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‘No Parking’ by Richard Griffith.

Photo: N/A, License: N/A, Created: 2000:01:01 00:00:07

“Aretha Franklin” by Erika Gibson-Bertram.

The Kitson Arts Alliance unveiled the works of some 50 artists across five northeastern Pennsylvania locations in a new show, titled ‘North Branch of Heaven.”

Friday there was a reception at the Wyoming County Courthouse Art Gallery and another one Sunday at the Dietrich Theater.

Works are also featured in the Kitson Gallery at Pen Corners in Tunkhannock, at the Community Cup Coffee & Tea House in Towanda, and at the Luzerne County Courthouse in Wilkes-Barre.

The works will be on display until June 28.

Kitson Arts Alliance spokesman Dan Tompkins said KAA has held regular exhibits in the area, but this is the first show limited to Kitson members.

“Other exhibits that we’ve done over the past three years have been some members, some non-members,” he explained.

Kitson members gathered at the Wyoming County Courthouse Friday for an opening reception of one leg of the show, which features works from 30-35 Kitson members in a variety of mediums.

Tompkins said it’s exciting to have the opportunity to showcase their work in the courthouse, which is the very reason he and Patrick Robinson formed the organization three years ago.

“I think we would be a very sad country if we didn’t promote the creative spirit,” he said. “It’s crucial to promote creative endeavors. The arts are having a hard enough time as it is and we need to develop all the programs and all the support we can to keep the arts alive.”

Betsy Green, a Kitson board member and art consultant, said the artists featured are considered the best in northeastern Pennsylvania.

“I would put our artists in this area up against artists in New York or Philly, large cities,” Green said. “I’ve seen them all, I lived in New York for 20 years and I think they’re just as talented.”

In the future, she hopes Kitson could even spread out to other states.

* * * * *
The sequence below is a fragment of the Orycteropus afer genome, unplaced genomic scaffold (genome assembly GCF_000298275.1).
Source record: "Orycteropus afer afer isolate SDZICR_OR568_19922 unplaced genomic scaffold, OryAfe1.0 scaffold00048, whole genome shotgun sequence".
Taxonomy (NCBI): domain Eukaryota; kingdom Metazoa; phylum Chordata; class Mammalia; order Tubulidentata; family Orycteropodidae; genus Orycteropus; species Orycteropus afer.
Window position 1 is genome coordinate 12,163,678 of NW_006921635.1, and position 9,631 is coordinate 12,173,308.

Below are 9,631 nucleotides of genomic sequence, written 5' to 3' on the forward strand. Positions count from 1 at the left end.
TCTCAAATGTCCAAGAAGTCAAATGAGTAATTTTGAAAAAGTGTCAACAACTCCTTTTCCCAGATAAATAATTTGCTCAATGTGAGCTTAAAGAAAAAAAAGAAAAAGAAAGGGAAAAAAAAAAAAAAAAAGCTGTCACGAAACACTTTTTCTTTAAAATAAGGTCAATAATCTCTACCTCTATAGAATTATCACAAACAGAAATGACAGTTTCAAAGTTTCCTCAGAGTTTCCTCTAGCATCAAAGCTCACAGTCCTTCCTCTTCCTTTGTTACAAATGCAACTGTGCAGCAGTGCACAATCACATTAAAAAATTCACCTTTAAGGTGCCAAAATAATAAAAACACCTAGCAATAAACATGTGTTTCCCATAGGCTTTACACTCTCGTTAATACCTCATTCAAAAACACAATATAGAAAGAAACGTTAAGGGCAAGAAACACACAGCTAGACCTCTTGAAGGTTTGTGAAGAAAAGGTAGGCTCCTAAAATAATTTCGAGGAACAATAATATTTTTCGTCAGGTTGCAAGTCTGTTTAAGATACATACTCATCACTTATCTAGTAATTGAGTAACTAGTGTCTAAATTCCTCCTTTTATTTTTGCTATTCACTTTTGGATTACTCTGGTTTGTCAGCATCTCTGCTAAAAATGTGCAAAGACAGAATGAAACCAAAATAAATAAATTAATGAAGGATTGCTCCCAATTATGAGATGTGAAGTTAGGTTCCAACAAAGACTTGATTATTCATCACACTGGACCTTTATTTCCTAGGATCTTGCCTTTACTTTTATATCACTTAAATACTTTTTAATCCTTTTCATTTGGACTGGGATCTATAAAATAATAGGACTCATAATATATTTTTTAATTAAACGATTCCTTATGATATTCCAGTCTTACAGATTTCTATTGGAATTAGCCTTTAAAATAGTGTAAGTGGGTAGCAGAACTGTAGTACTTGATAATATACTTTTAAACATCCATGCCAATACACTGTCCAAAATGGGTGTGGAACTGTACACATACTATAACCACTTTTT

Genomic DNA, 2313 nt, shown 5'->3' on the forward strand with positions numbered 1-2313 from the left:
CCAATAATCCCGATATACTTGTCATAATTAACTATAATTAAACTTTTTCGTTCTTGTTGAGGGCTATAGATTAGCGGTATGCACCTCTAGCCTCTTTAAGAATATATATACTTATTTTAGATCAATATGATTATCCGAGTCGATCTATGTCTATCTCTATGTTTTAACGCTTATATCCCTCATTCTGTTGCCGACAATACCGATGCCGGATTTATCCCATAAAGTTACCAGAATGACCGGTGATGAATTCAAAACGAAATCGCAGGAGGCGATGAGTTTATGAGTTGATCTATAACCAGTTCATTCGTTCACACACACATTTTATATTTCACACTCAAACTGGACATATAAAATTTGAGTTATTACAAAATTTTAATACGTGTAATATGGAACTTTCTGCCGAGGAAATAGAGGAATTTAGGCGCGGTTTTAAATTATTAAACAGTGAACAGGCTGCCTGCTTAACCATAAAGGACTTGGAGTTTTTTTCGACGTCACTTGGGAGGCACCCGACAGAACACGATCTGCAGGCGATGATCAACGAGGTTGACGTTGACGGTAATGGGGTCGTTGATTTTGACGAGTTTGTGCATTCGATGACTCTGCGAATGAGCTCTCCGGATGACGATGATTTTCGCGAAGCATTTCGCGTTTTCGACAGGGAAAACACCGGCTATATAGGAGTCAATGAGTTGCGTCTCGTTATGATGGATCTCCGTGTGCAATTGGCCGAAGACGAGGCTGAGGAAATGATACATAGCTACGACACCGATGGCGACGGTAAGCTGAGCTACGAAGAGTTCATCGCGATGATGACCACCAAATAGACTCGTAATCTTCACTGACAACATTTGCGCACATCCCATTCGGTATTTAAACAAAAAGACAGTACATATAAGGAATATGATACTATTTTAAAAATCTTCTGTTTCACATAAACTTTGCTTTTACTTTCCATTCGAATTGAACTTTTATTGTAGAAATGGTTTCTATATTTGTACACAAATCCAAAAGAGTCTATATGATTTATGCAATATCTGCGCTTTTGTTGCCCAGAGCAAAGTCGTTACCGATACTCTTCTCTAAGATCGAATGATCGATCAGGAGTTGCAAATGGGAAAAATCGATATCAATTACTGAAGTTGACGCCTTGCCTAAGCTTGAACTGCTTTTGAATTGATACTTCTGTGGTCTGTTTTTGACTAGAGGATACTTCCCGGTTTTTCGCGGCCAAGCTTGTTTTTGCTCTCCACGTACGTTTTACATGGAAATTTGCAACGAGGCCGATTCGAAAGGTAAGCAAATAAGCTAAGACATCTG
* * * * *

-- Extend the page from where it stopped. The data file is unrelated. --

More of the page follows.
Sue Palackas has been with Kitson since the beginning said it feels “wonderful” to be a part of the first member show.

“They’ve been working really hard to find venues and working on getting artists’ work displayed,” she said.

Palackas considers herself a contemporary abstract artist and primarily paints.

She always dabbled in art, but after she retired, her husband gave her watercolor classes as a gift.

“That was 10 years ago and I’ve been getting more and more involved. It’s become a bit of a passion,” Palackas said.

For Palackas, painting is a way to release her “inner soul.”

“It’s relaxing in a time of stress. It’s a means of expression,” she said. “I’m just glad Kitson Art Alliance exists and is growing.”

Watercolor painters Frank Wengen and Ed Parkinson, old friends who paint in a “hyper-realistic style,” also have artwork on display in the courthouse.

Wengen has a love for the outdoors, and watercolors gave him a way to experience the outdoors vicariously while living in Wilkes-Barre.

“It was an escape for me to be able to do that kind of thing,” he said.

Parkinson began creating at a young age and grew from there to have his art featured in shows.

“I was always drawing from the time I was old enough to pick up anything to draw with, on the walls when I was little,” he said. “I started out with crayons and moving chairs over so my mother wouldn’t see it.”

Wengen said Kitson has been getting its name out in the public and expanding quickly.

“They pretty much have the northern tier covered,” he said. “They have a lot of opportunities to display and I’ve been fortunate enough to sell a few pieces.”

To learn more about the group, visit “Kitson Art Alliance” on Facebook.